“There are varying degrees of green, and there are a lot of mainstream brands now that have a green version. You have to do a little research to see what you like best,” said Golon, a pet blogger.
The “green” label on products can be misleading because it still can be dangerous, Jandrey added. “Some still have their own toxicities. In general, they probably are a little less toxic, but not free of toxic potential. They just have a need for a larger dose to cause the same kind of symptoms,” he said.
He cited antifreeze as an example. The pet-friendly version of antifreeze, propylene glycol, is “still an antifreeze product. It’s still intoxicating to patients, our dogs and cats. It’s just not as intoxicating as ethylene glycol.”
It takes more of the propylene glycol to be as deadly as the ethylene glycol, “but it is still intoxicating though it might say pet-friendly in the ads or on the bottle,” Jandrey said.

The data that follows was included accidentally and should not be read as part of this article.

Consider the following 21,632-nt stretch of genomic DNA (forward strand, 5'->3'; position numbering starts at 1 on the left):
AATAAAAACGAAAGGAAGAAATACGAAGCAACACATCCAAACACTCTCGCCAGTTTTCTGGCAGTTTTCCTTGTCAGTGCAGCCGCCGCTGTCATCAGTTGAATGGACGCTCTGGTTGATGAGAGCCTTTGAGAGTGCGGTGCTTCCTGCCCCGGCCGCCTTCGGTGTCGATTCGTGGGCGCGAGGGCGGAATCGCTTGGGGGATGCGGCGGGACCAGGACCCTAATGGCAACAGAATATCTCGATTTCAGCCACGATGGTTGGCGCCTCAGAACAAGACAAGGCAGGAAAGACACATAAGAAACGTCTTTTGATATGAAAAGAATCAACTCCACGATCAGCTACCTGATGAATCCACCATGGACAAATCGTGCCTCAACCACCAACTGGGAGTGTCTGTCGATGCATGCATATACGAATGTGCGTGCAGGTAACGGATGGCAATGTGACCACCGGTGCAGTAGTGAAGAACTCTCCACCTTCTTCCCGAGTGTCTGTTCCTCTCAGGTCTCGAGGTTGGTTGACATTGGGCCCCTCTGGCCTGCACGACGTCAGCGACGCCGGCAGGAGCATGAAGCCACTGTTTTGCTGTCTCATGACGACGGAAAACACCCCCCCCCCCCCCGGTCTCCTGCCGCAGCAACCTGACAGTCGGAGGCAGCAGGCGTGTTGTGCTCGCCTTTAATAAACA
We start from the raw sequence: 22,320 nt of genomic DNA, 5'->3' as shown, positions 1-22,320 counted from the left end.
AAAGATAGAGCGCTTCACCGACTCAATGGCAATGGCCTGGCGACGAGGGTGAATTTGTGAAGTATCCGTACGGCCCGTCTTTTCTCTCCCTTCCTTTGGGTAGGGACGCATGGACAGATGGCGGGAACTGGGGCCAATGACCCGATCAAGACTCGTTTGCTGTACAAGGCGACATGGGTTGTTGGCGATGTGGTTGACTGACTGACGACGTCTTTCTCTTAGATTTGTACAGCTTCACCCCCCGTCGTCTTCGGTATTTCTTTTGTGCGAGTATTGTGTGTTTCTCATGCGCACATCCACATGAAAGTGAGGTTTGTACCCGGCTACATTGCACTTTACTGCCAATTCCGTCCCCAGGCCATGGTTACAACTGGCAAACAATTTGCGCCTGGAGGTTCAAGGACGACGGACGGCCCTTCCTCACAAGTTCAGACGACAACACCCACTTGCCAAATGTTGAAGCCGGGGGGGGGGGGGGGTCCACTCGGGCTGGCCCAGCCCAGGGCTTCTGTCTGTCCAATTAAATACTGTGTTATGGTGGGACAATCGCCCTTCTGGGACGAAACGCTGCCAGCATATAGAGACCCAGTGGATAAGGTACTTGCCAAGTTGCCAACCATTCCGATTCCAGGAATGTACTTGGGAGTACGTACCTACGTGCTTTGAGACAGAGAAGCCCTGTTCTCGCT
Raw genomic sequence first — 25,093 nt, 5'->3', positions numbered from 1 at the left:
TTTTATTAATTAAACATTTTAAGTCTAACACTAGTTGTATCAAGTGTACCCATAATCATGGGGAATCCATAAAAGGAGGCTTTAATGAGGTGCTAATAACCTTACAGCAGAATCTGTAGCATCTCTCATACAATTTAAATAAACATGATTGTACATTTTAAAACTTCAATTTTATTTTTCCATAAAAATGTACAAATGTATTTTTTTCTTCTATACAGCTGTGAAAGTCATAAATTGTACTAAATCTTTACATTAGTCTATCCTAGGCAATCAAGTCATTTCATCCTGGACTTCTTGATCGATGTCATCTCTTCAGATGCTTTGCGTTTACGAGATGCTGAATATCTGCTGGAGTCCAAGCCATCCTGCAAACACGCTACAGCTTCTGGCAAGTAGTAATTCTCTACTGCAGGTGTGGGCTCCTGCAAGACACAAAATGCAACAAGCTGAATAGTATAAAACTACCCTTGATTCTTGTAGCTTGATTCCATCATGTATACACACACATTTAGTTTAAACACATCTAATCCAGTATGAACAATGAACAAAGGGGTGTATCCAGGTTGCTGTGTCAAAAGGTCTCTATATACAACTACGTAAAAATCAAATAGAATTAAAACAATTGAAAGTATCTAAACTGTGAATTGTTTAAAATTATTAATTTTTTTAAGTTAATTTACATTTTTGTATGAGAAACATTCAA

Labels can’t always account for every reaction, Jandrey said. “Each intoxicating product has different concentrations and each dog or cat, each species, has a different sensitivity to that product. So what might be intoxicating to a dog is really, really intoxicating to a cat because cats might be more sensitive,” he said.
Nancy Guberti, a New York City nutritionist and healthy lifestyle coach for the past 15 years, said some products will say green when they are not.
“Natural means nothing. The consumer has to be educated. It’s all about awareness,” she said.
Extra care also should be taken when cleaning around a pet’s area, such as its toys or bedding, the experts say. Don’t use fabric softener sheets that contain cationic detergents because they will give your pet — especially cats — stomach distress, DeClementi said, referring to a type of chemical soap that kills bacteria.